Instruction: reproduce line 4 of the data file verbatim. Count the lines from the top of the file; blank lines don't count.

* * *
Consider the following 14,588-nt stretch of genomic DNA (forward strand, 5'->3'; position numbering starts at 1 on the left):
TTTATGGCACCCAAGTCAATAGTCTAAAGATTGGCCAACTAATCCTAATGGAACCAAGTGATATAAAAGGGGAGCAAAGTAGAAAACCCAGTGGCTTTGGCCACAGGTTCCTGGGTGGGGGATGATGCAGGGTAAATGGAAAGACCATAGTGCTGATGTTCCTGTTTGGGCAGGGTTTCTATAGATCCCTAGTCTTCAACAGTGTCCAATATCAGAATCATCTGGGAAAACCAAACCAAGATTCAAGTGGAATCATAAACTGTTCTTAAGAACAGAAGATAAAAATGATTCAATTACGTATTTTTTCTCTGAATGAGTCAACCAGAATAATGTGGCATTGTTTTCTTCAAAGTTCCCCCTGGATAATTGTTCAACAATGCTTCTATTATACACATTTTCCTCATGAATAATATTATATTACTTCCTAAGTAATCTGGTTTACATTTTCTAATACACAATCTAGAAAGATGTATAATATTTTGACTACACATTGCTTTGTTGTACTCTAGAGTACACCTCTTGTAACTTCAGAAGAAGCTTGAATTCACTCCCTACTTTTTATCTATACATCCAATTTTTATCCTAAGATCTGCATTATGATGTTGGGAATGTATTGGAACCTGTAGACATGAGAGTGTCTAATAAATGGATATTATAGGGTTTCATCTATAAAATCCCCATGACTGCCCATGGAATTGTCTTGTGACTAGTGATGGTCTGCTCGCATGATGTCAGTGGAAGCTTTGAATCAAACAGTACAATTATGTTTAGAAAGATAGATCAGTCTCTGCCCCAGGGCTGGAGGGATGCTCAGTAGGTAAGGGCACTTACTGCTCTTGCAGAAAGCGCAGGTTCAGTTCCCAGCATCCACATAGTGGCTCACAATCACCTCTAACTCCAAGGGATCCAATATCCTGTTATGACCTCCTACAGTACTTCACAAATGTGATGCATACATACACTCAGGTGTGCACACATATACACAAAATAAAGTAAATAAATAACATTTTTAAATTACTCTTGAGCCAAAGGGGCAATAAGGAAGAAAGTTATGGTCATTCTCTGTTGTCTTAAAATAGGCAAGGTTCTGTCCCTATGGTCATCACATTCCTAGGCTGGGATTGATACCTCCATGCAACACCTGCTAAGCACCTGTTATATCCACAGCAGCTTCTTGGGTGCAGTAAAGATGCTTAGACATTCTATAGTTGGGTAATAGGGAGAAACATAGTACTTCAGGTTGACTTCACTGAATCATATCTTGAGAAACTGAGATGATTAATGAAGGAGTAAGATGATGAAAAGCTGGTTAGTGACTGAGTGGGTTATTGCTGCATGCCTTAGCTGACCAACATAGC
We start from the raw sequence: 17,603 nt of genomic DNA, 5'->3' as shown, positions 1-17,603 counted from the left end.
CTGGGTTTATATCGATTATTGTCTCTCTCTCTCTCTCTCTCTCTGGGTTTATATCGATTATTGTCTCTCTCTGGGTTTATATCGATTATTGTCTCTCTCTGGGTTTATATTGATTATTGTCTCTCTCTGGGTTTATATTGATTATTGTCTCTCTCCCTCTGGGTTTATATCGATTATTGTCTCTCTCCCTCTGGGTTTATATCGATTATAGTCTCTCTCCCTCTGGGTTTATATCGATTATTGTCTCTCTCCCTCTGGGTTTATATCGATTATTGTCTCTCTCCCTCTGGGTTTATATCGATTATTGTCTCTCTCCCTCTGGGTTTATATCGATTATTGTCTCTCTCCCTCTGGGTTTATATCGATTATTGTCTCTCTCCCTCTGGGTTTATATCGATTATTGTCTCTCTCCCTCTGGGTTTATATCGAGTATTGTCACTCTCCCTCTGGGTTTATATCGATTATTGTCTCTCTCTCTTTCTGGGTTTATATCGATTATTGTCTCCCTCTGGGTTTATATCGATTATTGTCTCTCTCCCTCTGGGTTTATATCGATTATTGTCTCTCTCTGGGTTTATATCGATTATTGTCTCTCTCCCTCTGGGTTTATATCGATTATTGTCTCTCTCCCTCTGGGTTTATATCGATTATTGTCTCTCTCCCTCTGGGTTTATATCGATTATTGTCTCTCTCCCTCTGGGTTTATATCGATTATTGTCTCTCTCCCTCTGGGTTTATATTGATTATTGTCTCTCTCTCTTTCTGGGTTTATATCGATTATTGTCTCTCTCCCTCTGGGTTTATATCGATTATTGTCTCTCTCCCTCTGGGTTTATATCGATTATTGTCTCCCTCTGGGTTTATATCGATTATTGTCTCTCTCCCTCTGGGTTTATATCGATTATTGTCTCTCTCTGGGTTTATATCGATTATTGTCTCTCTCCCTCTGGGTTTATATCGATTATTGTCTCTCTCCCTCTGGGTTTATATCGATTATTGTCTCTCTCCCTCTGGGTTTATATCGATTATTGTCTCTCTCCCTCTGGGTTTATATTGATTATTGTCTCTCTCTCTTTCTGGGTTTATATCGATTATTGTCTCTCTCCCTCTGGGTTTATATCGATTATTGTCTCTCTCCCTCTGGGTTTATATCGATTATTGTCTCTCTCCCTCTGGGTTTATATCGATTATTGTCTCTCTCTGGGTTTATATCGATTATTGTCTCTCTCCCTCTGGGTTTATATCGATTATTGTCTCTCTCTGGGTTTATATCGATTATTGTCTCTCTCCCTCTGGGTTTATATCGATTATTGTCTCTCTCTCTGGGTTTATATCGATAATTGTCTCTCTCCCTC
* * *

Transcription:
CTGGGTTTATATCGATTATTGTCTCTCTCTCTCTCTCTCTCTCTGGGTTTATATCGATTATTGTCTCTCTCTGGGTTTATATCGATTATTGTCTCTCTCTGGGTTTATATTGATTATTGTCTCTCTCTGGGTTTATATTGATTATTGTCTCTCTCCCTCTGGGTTTATATCGATTATTGTCTCTCTCCCTCTGGGTTTATATCGATTATAGTCTCTCTCCCTCTGGGTTTATATCGATTATTGTCTCTCTCCCTCTGGGTTTATATCGATTATTGTCTCTCTCCCTCTGGGTTTATATCGATTATTGTCTCTCTCCCTCTGGGTTTATATCGATTATTGTCTCTCTCCCTCTGGGTTTATATCGATTATTGTCTCTCTCCCTCTGGGTTTATATCGATTATTGTCTCTCTCCCTCTGGGTTTATATCGAGTATTGTCACTCTCCCTCTGGGTTTATATCGATTATTGTCTCTCTCTCTTTCTGGGTTTATATCGATTATTGTCTCCCTCTGGGTTTATATCGATTATTGTCTCTCTCCCTCTGGGTTTATATCGATTATTGTCTCTCTCTGGGTTTATATCGATTATTGTCTCTCTCCCTCTGGGTTTATATCGATTATTGTCTCTCTCCCTCTGGGTTTATATCGATTATTGTCTCTCTCCCTCTGGGTTTATATCGATTATTGTCTCTCTCCCTCTGGGTTTATATCGATTATTGTCTCTCTCCCTCTGGGTTTATATTGATTATTGTCTCTCTCTCTTTCTGGGTTTATATCGATTATTGTCTCTCTCCCTCTGGGTTTATATCGATTATTGTCTCTCTCCCTCTGGGTTTATATCGATTATTGTCTCCCTCTGGGTTTATATCGATTATTGTCTCTCTCCCTCTGGGTTTATATCGATTATTGTCTCTCTCTGGGTTTATATCGATTATTGTCTCTCTCCCTCTGGGTTTATATCGATTATTGTCTCTCTCCCTCTGGGTTTATATCGATTATTGTCTCTCTCCCTCTGGGTTTATATCGATTATTGTCTCTCTCCCTCTGGGTTTATATTGATTATTGTCTCTCTCTCTTTCTGGGTTTATATCGATTATTGTCTCTCTCCCTCTGGGTTTATATCGATTATTGTCTCTCTCCCTCTGGGTTTATATCGATTATTGTCTCTCTCCCTCTGGGTTTATATCGATTATTGTCTCTCTCTGGGTTTATATCGATTATTGTCTCTCTCCCTCTGGGTTTATATCGATTATTGTCTCTCTCTGGGTTTATATCGATTATTGTCTCTCTCCCTCTGGGTTTATATCGATTATTGTCTCTCTCTCTGGGTTTATATCGATAATTGTCTCTCTCCCTC